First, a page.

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Other Names for this Disease
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The underlying cause of Rasmussen encephalitis remains unknown. Current evidence suggests that autoimmune processes are responsible for the damage to the brain cells. In most patients, the trigger of the abnormal immune response is unclear, although it may follow an otherwise minor bacterial or viral infection or head injury. Rasmussen encephalitis is a sporadic disease. It has not been associated with any particular environments or populations and cannot be caught from others. Research is underway to help better understand the underlying cause.
Last updated: 3/22/2012
- NINDS Rasmussen's Encephalitis Information Page. National Institute of Neurological Disorders and Stroke (NINDS). December 19, 2011; http://www.ninds.nih.gov/disorders/rasmussen/rasmussen.htm. Accessed 3/22/2012.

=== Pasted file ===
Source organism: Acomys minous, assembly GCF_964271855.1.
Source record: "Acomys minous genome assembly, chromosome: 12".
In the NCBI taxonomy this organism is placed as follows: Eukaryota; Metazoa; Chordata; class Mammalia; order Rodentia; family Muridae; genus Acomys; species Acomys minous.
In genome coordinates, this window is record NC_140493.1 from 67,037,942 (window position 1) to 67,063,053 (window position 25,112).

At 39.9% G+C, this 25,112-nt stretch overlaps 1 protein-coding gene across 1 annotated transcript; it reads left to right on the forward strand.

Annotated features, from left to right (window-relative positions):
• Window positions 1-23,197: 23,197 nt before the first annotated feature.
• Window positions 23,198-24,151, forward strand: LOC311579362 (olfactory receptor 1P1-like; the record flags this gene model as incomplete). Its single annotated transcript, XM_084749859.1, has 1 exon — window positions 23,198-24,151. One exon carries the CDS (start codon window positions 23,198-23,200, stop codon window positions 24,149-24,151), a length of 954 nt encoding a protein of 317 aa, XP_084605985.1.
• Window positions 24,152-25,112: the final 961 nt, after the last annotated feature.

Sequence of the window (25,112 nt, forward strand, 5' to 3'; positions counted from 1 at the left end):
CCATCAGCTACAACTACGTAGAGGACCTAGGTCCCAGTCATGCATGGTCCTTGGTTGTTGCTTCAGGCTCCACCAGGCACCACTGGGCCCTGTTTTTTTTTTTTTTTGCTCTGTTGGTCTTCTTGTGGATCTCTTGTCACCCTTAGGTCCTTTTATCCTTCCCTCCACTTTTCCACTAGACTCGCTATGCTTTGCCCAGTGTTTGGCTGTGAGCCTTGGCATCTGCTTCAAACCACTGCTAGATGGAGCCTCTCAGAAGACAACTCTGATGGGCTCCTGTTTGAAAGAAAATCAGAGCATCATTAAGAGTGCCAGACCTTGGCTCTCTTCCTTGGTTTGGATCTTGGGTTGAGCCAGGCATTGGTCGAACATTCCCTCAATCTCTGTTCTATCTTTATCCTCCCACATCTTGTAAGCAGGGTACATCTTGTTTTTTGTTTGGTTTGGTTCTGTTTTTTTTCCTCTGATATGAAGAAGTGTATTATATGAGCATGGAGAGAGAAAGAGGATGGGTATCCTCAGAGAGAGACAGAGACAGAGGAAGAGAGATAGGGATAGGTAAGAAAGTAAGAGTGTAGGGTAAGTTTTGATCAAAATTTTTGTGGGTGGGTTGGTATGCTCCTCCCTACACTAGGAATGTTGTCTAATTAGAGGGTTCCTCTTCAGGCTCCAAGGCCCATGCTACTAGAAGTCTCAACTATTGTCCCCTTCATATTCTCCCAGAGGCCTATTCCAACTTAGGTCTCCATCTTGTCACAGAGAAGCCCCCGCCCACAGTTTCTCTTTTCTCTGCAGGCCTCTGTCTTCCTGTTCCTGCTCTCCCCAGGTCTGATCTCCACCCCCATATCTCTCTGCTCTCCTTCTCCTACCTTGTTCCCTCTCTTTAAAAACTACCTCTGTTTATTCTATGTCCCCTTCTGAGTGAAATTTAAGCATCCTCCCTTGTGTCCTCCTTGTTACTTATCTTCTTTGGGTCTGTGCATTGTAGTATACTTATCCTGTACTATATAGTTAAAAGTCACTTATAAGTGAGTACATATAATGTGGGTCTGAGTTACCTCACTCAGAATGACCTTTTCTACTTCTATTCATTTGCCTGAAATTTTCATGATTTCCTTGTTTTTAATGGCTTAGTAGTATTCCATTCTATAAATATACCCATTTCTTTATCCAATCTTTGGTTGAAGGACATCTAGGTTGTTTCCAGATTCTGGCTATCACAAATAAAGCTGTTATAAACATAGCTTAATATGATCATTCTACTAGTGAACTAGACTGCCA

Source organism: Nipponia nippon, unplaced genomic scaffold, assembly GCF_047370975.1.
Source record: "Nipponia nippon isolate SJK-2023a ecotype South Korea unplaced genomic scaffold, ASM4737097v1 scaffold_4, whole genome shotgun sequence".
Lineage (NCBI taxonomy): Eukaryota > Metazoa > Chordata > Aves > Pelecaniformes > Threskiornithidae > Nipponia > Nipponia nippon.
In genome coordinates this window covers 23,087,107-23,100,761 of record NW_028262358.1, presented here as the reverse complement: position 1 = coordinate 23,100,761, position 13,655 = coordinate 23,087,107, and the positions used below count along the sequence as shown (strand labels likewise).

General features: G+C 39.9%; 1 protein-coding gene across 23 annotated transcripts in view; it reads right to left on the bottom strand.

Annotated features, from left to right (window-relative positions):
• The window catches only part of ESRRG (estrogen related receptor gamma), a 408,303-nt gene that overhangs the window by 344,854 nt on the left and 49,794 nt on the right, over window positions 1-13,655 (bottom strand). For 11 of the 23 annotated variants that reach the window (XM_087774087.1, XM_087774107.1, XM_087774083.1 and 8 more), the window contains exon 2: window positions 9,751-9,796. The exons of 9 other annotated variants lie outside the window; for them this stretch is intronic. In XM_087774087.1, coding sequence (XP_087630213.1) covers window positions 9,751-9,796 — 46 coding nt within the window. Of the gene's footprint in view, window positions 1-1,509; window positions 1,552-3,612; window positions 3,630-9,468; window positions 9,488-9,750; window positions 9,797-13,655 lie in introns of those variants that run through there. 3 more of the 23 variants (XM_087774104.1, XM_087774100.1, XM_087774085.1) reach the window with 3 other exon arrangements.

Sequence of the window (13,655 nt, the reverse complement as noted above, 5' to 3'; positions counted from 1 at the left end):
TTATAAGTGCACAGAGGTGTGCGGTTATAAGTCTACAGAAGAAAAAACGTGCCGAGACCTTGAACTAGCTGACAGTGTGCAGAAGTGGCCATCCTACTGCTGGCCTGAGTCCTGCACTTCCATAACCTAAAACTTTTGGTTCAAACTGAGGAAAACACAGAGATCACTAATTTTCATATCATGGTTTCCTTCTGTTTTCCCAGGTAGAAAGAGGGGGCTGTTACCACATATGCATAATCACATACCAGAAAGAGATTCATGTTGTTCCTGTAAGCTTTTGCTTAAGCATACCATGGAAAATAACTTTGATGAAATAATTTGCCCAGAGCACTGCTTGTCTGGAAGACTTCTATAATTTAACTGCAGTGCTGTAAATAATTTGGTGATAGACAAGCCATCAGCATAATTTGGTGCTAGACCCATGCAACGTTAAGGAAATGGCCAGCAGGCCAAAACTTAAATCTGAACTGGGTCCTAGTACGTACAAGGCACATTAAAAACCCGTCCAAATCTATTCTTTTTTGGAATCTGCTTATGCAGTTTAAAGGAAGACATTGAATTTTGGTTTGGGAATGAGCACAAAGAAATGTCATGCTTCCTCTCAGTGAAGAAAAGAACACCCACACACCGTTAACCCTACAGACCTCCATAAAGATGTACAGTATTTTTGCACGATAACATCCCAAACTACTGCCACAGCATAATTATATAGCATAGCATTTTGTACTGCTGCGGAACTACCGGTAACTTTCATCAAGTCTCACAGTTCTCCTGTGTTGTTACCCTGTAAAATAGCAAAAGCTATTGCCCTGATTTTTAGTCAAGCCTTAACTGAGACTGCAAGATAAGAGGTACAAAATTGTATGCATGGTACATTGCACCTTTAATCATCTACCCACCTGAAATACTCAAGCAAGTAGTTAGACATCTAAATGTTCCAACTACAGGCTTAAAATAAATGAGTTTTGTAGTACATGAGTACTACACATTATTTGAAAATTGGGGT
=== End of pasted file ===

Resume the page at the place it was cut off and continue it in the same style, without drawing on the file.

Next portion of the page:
- Frequently Asked Questions by Parents of Children with Rasmussen's Encephalitis (RE). RE Children's Project. Janurary 2012; http://rechildrens.org/images/stories/RE_FAQ_Jan_2012.pdf. Accessed 3/22/2012.
- Hart I. Rasmussen Encephalitis . The Encephalitis Society. July 2005; http://www.encephalitis.info/Info/TheIllness/TypesEncephalitis/PostInfectious/Rasmussen.html. Accessed 3/22/2012.